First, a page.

Manager Alan Niven on His 1st Meeting with Guns N’ Roses in 1986: “Only Izzy and Slash turned up for the meet. Izz nodded out at the table” – 2022 – INTERVIEW

Classic Rock Magazine: “Guns N’ Roses have been creatively impotent since 1991” – former band manager Alan Niven.

You can read the entire interview @ this location. An excerpt from the conversation can be found below.

You replaced Arnold Stiefel and Randy Phillips as manager of GN’R in 1986. How did that opportunity come about?

Alan Niven:

Randy and Arnold wanted out in the worst way. They had rented a house in The Hills for the band, and it was beginning to show signs of Gun wear. A toilet was dumped outside the front door. There was a python in the bedroom eating white rabbits.

Frankly, I cannot imagine the Sunset style of Randy Phillips ensuring any real connection with the band. Further, they were a typical 10 til 4 kind of operation.

For me, rock ‘n’ roll was a way of life. It’s 24/7/365. So when I rolled up on my bike, [then a Kawasaki Vulcan  –  I had yet to be able to afford a Hog], the band knew that they would be dealing with someone saltier, with both feet on the ground. No bluster and no bullshit.

Stiefel and Phillips wanted out. Fast. And Tom Zutaut [Geffen A&R] was utterly desperate to find a manager, any manager. Rosenblatt, the President of Geffen, refused to allow them to begin recording until they had one, and they’d been rejected by everyone, including myself, twice. On the third time of asking I told Tom; I’d meet and see what happened. Only Izzy (Stradlin) and Slash turned up for the meet. Izz nodded out at the table. The needle and damage being done.

Which left only me and Curly. And I liked him. He was articulate. Very charming. I was intrigued. Enough to go and see what was going on in Pasha Studios. I was asked to sit in on the mix. The bayou began to rise up over my boots. I began to get sucked in.

You previously said that if you were to do something different during your tenure with the band, you would not have signed the contract in September 1986. Is there any specific reason why you feel this way?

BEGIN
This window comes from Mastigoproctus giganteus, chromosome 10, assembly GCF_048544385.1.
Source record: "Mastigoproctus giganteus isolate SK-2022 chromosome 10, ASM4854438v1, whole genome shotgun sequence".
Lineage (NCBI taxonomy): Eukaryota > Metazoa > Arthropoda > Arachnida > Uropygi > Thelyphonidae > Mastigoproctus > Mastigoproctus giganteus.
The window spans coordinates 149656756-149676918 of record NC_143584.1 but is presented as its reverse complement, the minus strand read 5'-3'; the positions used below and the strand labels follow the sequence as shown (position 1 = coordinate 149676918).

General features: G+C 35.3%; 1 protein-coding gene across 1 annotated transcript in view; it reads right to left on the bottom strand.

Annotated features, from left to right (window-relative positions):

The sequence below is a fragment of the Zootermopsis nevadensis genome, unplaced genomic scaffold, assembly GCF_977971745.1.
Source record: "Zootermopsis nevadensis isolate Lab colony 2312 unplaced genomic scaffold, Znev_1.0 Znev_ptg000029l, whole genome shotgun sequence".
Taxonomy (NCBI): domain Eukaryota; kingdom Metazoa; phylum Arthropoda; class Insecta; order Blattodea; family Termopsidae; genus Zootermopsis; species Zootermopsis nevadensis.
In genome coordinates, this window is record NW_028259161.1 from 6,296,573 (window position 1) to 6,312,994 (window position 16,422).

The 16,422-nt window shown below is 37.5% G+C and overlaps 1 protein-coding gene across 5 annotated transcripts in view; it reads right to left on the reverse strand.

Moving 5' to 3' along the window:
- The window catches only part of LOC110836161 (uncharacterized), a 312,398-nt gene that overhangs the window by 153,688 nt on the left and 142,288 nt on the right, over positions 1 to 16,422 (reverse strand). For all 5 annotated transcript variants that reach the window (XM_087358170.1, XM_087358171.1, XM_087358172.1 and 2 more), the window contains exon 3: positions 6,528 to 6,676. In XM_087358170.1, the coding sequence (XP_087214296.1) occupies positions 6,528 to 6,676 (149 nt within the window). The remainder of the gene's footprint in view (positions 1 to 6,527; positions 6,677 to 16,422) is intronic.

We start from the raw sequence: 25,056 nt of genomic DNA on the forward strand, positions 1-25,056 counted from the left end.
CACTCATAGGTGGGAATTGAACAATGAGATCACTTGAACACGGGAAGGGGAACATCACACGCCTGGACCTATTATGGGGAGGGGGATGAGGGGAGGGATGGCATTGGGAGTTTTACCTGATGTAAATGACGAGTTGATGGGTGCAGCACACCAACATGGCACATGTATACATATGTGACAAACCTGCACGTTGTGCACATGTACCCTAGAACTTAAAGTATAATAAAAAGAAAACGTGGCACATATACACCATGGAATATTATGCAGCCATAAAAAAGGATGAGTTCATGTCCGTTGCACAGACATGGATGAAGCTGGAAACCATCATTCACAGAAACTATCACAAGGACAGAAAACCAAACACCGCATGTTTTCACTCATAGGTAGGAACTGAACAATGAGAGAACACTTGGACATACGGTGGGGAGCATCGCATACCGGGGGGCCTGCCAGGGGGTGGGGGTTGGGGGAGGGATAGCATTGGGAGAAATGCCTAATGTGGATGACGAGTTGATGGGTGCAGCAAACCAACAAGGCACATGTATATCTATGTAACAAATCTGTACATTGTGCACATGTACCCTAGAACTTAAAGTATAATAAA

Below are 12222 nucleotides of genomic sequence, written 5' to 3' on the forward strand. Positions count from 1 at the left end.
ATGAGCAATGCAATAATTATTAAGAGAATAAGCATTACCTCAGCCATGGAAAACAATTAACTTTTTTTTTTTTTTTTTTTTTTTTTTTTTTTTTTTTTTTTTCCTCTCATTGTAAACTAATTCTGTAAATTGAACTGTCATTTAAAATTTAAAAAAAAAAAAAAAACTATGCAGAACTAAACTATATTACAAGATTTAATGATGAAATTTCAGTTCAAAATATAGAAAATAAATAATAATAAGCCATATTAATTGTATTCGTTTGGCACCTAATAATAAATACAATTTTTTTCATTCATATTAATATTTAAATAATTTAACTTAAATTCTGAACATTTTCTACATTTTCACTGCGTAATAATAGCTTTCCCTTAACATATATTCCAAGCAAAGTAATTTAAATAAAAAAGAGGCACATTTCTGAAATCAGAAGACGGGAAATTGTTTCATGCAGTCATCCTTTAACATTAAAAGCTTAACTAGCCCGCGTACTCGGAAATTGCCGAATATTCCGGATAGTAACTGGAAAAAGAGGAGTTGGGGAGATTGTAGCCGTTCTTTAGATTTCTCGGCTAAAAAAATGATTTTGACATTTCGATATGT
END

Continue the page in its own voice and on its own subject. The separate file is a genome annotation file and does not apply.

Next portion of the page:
Guns consumed soooo much of my energy. I have no doubt Great White (Alan also managed Great White) woulda had a bigger profile had this not been the case. I took Guns from the streets to selling out Wembley. There was no gratitude whatsoever from Axl (Rose). Who, every now and then, I would have to work against. Iz, Slash and Duff (McKagan) would sometimes call and say: “Have you heard what he wants to do now Niv? Y’gotta nip it in the bud.”

One prime example is that Axl refused to do the Aerosmith tour. He told me to cancel. I had signed a contract with five individuals collectively known as GN’R. My responsibility was to the whole, to the entity, not the lead singer alone. I refused. He was pissed. Banned me from the tour for three weeks by which time everyone knew it was going great and the then highpoint of the band’s career.

I had to send cops to his apartment to drag him and Erin (Everly) down to the Coliseum to perform before The Stones. Again, he wasn’t happy, but it ended up being a triumph. I have no doubt he has been an impediment to other projects  –  UMG [Universal Music] will do anything to get something, anything, from Axl, even if that means I get ignored.

They took prime energy out of my life and gave very little back  –  they still owe me for the Adler court case and for paying for their tour manager. Users are not friends. Not family.

During the recording process for Appetite for Destruction, what was Slash like? Do you have any memories or stories of how he would be in the studio?

The most memorable moment was when he smashed an SG through the windscreen of the rental van Guns used to get to the studio —a clear and obvious indication he was having sound problems. As you can find on the [inter]net there are many notices of how I found and gave him his AFD guitar, which, to this day, he states is the one guitar he’d keep if he were to only have one.

He and Mike Clink did great work together. Having done a lot of recording with Michael Schenker, I knew Mike would be patient, get great tone, and work at constructing memorable, melodic statements with Slash. History proves my confidence in them working together was correct.

You can read the entire interview @ this location.

full in bloom Interview: That Time Guns N’ Roses Trashed Their Apartment During the ‘Appetite for Destruction’ Recording Sessions